1) Was the firing political? Obviously I cannot enter into people’s minds, and at my termination lunch AEI President Arthur Brooks insisted that politics had nothing to do with the decision. So let’s just follow the time line. Waterloo piece is posted Sunday March 22. Wall Street Journal editorial denouncing me appears March 23. Summons to lunch arrives mid-morning of March 23. At lunch I am told that AEI wishes to terminate my salary, office, benefits, and research assistance. I am however at liberty to continue to consider myself part of the AEI family. I declined that offer and wrote a letter of resignation

[…]

3) Did AEI muzzle healthcare scholars? I fear that in reproducing in print a private conversation from some months ago, Bruce Bartlett made a transmission error. I did not report as fact that scholars were laboring under any restrictions. What I did say was that AEI was punching way below its weight in the healthcare debate. I wondered, not alleged, wondered, whether AEI scholars were constrained by fear of saying something that might get them into trouble. To repeat: this was something I asked many months ago in private conversation, not something I allege today in public debate.

Bartlett makes a correction but stands behind his larger message.

With the benefit of hindsight I should have left the charge of muzzling out of my original post because it distracted people from the larger point I was making about the rigidity of thought at conservative think tanks and adherence to the Republican Party line, which I still believe to be the case. The fact that David was fired and the way he was fired is sufficient proof of that.

Murray Defends AEI

March 27, 2010 Leave a comment

Charles Murray on Frum’s departure

David resigned. He could have stayed. But I will tell what is common knowledge around AEI: David got a handsome salary but, for the last few years, has been invisible as a member of the institute. Being a scholar at a think tank (or any institution) is not just a matter of acknowledging your affiliation in your books and op-eds. It’s also a matter of blogging at the institute’s blog, not just your own blog (David had a grand total of 3 posts on AEI’s blog in the year since it began), reviewing colleagues’ drafts, reacting to their ideas, contributing chapters to their books, organizing scholarly events, participating on the institute’s panels, attending the institute’s conferences, helping out with fundraising, serving on in-house committees, giving in-house seminars, and mentoring junior staff. Different scholars are engaged in these activities to different degrees.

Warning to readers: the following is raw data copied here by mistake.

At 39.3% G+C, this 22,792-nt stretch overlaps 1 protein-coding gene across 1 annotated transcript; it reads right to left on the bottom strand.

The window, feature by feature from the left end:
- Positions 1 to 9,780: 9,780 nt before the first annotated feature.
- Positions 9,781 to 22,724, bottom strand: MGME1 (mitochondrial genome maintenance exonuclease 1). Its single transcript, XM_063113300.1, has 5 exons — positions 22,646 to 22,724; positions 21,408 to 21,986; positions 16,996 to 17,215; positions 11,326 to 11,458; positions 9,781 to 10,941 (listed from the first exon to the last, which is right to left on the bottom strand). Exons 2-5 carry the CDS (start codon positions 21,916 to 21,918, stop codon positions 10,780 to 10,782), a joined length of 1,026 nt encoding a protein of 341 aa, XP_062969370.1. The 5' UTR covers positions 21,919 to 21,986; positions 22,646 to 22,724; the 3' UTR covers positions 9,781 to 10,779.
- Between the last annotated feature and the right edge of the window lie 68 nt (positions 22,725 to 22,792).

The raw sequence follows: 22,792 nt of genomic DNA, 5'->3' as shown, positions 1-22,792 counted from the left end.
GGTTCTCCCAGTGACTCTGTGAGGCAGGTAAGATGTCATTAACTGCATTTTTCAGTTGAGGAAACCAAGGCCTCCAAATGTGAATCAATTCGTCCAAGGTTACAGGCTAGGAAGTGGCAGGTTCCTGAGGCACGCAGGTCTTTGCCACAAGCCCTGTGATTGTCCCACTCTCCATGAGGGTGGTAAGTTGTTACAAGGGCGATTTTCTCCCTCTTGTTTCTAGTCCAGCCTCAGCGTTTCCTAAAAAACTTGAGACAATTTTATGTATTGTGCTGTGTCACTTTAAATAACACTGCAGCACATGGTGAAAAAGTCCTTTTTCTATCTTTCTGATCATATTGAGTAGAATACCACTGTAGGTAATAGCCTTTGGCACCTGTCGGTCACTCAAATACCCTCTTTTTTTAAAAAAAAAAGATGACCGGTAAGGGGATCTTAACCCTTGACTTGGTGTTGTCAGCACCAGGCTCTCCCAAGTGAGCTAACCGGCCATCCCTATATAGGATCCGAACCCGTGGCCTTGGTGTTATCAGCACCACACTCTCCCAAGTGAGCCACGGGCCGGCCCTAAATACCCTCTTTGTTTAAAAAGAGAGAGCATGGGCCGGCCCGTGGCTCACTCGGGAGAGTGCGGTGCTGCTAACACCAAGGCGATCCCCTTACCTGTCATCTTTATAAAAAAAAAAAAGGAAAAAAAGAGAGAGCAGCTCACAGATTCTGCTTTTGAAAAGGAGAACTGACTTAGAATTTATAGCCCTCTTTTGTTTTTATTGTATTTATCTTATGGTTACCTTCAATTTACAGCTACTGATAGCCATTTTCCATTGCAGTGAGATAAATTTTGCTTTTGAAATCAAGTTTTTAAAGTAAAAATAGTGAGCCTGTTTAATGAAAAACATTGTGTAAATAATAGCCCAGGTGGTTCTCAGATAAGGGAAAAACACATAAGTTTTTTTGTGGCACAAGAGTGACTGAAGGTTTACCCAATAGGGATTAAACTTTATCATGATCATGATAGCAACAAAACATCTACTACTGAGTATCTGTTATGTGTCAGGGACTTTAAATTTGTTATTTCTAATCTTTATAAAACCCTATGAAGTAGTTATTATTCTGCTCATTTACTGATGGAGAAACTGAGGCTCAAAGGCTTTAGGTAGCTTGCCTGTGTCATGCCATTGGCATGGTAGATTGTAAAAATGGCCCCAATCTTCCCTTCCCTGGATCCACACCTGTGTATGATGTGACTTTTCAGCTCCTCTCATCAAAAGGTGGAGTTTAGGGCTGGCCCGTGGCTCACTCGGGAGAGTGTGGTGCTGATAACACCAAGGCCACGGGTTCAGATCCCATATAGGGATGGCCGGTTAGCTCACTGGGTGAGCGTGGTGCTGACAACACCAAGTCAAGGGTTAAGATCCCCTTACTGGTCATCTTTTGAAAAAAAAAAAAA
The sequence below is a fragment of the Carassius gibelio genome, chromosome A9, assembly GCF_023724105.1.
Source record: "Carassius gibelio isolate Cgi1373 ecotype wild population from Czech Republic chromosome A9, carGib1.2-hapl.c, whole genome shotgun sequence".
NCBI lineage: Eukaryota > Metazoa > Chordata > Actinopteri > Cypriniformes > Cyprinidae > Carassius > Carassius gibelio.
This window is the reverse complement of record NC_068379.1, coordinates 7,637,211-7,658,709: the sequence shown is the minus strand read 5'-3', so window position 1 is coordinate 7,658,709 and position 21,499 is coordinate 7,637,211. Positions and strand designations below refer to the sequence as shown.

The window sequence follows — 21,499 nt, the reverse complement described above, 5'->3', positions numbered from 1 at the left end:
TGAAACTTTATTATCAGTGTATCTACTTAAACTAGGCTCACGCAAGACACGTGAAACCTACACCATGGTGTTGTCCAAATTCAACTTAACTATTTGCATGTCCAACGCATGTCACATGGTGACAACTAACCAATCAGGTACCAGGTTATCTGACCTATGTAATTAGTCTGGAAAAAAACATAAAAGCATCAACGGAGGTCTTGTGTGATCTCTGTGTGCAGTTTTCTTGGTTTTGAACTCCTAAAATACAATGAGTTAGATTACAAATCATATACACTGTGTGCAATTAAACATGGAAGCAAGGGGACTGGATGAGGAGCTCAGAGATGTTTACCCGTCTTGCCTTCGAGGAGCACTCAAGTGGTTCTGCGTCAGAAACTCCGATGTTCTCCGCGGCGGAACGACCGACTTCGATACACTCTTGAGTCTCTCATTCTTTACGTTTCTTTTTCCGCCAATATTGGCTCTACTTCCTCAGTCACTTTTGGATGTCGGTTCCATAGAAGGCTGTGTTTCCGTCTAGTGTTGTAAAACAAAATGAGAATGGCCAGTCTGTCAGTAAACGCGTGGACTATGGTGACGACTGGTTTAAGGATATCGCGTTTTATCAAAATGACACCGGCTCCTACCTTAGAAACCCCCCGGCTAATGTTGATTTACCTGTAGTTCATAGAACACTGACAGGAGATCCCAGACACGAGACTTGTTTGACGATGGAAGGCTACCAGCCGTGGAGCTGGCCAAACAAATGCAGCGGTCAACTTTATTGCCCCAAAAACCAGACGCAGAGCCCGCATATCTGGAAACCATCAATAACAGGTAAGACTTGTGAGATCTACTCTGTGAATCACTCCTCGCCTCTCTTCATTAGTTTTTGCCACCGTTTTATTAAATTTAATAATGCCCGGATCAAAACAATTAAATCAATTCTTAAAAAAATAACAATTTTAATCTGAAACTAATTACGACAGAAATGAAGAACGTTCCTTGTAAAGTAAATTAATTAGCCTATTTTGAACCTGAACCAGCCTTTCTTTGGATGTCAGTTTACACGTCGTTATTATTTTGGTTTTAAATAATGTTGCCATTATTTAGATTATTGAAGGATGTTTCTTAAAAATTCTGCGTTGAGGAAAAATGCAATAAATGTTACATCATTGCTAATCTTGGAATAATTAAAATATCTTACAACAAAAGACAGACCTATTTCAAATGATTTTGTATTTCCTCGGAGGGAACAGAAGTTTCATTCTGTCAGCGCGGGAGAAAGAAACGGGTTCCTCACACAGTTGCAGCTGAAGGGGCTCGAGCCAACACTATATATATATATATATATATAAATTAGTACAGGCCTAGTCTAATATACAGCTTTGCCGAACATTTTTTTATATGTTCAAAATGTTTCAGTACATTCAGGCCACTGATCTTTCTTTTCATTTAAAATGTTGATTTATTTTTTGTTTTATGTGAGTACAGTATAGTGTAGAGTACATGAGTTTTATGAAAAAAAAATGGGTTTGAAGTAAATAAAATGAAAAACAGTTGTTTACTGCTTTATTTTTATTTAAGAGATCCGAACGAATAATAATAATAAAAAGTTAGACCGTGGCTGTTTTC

As much as I respect David Frum, I actually hope Murray is right. Places like AEI are a necessary part of the fight against the unthinking wing of the conservative movement. Murray also thinks that Arthur Brooks responding to donor pressure is ridiculous. I don’t think that’s so crazy – but I’ll withhold my judgement on that unless some evidence can be marshaled to support it. 

The Purge Continues

March 25, 2010 Leave a comment

Two posts ago I wrote, “I’m not sure what it will take to regain a sane GOP.  More people like David Frum would help.”


Well looks like it is going to get worse before it gets better for the mainstream conservative movement. Frum was pushed out of the American Enterprise Institute:

I have been a resident fellow at the American Enterprise Institute since 2003. At lunch today, AEI President Arthur Brooks and I came to a termination of that relationship.

He’s criticized Rush, Palin, and the current Republican Party in order to improve it – unacceptable, I guess. Bruce Bartlett had a similar experience at the National Center for Policy Analysis. I don’t really understand what is driving the conservative movement to such extremes – anything Obama does is evil to them even if they supported it before he did. Bartlett reveals:

Since, he is no longer affiliated with AEI, I feel free to say publicly something he told me in private a few months ago. He asked if I had noticed any comments by AEI “scholars” on the subject of health care reform. I said no and he said that was because they had been ordered not to speak to the media because they agreed with too much of what Obama was trying to do.

The huge losses to the Republican Party that the Bush administration and the recessing economy caused may very well have given the GOP the wrong lesson. Almost all moderate Republicans lost their seats, leaving only the hard right wing in control. Doubling down and listening to Rove doesn’t seem rational. Frum probably had it right that the Republican Party needs to recognize that talk-radio and Fox News don’t have the GOP’s interests at heart – they want ratings. 

Anyone have any theories? My feeling is that a sluggish economy led to a growing populist movement which is fed by ratings hungry right-wing media along with the loss of the liberal and moderate Republicans in the legislature.  The most active potential Republican voters are also the most extreme so any politically minded politician has to crater to those sentiments. But do think-tanks like AEI really need to tailor their messages to this movement? They have no elections or ratings to worry about – aren’t they non-profit? Are their donors that swept up with the rest of the paranoid right?